Along the way, Verrazano had several contacts with the people living in these regions. At one point, Verrazano captured a young Indian child to show the King when he returned to France. Verrazano sailed up the coast, entered New York Bay, and dropped a nchor. A small boat was launched to row him up as far as the Narrows, where he saw many canoes coming to meet him. Verrazano sailed up the coast past present±day Block Island and anchored at the present Newport, Rhode Island. This time the Indians were not friendly. They would trade with the ship but would not let the sailors ashore. The Dauphine continued northward along the coast to Narragansett Bay and up the coast of today's Maine. When the expedition reached the area of Newfoundland provisions began to run low. Verrazano decided to return to France and steered east.

The ship made a speedy passage and returned to Dieppe by July 8, 1524. Verrazano believed that the coast between Florida and Newfoundland belonged to a completely new world. He had found a new land which could be of great value to France. He hoped to return to explore further.
(siehe URL)



    Reference: http://www.askeric.org/Virtual/Lessons/crossroads/sec4/Unit_...
Irene Fried
Germany
Local time: 04:46
Native speaker of: Native in GermanGerman, Native in GreekGreek

Peer comments on this answer (and responses from the answerer)
agree  Karin KREMENDAHL: Very interesting! Thank you!
3 mins
  -> :-) It is Newport

disagree  Mats Wiman: see below
4 mins
  -> I know. One should read the whole text before giving an answer. It is Newport :-(
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14 mins   confidence: Answerer confidence 5/5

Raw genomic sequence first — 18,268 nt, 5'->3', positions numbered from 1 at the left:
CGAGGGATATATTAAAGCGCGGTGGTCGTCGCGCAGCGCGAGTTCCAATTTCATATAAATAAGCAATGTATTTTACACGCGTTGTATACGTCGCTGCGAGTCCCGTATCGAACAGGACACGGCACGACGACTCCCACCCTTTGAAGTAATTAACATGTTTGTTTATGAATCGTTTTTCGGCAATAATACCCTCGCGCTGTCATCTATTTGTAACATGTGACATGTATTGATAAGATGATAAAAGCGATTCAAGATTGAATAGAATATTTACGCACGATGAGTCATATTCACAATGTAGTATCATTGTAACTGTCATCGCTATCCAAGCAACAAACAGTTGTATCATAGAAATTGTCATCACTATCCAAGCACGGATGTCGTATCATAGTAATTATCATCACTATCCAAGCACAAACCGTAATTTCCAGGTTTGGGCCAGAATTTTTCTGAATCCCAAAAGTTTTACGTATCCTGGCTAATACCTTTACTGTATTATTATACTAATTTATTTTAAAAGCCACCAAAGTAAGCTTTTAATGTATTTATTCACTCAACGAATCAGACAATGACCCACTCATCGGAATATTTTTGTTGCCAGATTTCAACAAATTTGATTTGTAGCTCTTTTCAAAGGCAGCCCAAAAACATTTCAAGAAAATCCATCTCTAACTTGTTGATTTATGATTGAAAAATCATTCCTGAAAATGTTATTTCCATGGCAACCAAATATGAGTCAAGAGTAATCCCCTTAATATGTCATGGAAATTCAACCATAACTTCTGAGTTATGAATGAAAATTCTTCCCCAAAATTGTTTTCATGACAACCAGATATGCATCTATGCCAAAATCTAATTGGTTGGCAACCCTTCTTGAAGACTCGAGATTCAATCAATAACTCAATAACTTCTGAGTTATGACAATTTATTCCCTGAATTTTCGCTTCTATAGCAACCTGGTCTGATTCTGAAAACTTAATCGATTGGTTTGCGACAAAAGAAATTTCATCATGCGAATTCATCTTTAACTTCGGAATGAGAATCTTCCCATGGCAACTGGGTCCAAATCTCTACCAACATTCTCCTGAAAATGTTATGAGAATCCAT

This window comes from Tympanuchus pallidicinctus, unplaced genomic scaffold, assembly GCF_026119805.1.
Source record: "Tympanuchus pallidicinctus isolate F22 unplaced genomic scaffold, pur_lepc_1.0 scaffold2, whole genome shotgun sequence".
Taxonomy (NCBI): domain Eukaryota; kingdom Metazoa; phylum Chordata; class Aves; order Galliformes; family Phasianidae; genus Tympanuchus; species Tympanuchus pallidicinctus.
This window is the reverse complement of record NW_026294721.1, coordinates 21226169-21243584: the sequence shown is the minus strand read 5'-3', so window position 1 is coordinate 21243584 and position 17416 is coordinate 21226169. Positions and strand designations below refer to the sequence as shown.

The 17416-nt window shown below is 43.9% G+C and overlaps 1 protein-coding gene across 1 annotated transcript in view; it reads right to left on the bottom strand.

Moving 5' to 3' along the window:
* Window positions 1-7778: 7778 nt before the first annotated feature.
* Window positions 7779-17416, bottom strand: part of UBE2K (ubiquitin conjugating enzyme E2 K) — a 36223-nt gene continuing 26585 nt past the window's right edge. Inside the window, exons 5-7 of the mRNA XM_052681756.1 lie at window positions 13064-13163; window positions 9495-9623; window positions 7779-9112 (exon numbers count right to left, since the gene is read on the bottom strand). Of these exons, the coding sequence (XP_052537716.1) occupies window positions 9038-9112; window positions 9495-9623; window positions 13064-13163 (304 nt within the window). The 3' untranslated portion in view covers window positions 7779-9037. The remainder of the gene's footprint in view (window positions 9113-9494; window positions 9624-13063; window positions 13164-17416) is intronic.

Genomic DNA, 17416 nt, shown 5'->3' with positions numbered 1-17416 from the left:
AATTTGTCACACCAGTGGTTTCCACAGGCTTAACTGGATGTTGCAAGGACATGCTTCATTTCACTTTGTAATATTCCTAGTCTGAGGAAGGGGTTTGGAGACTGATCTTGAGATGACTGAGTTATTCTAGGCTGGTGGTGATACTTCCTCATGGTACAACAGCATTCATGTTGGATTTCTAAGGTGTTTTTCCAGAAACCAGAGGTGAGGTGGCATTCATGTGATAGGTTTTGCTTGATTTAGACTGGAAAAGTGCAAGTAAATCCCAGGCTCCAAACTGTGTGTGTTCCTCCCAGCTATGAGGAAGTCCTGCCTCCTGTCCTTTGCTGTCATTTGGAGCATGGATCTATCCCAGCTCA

Newport - forget the other option


Explanation:
Im Jahr 1824 (!) entdeckt ein Florentiner namens Giovanni da Verrazano das heutige Newport.

Ich wollte nur noch ein wenig Hintergrundmaterial liefern.

Wahrscheinlich ist es Neufundland, das er entdeckt hat. Sorry, Text ist auf Englisch:

GIOVANNI DA VERRAZANO
Giovanni Da Verrazano was born in 1485 in the area of Italy known as Tuscany. His family was wealthy and Verrazano was sent to Florence for his education. He was a good student and had a special interest in mathematics. He later moved to the port city of Dieppe in order to pursue a career as a navigator. He made several voyages to countries east of the Mediterranean sea and gained a reputation as a master mariner.

During this time, Lyons was the center of the French silk industry. A group of Italian bankers and merchants residing in Lyons hired Verrazano to look for a western sea route to Cathay [China]. A western route would drastically lower the cost to ship s ilk over a long land route. The bankers formed a syndicate and in March of 1523 large sums of money were spent to outfit the expedition. The bankers won the support of the French king and Verrazano sailed with a commission from King Francis I to explore the coast of the New Land in search of a passage to the Orient.

Verrazano sailed with four ships under his command and headed for Madeira. Two ships were lost in a storm along the way, a third ship returned to France. Verrazano sailed for the New Land in a single caravel named the Dauphine. The ship was one hundre d tons, carried a crew of fifty and provisions to last for eight months. The only crew member mentioned in his journal was his brother, Girolamo, a map maker. The ship left the Portuguese islands of Madeira on January 17, 1524, and steered westward.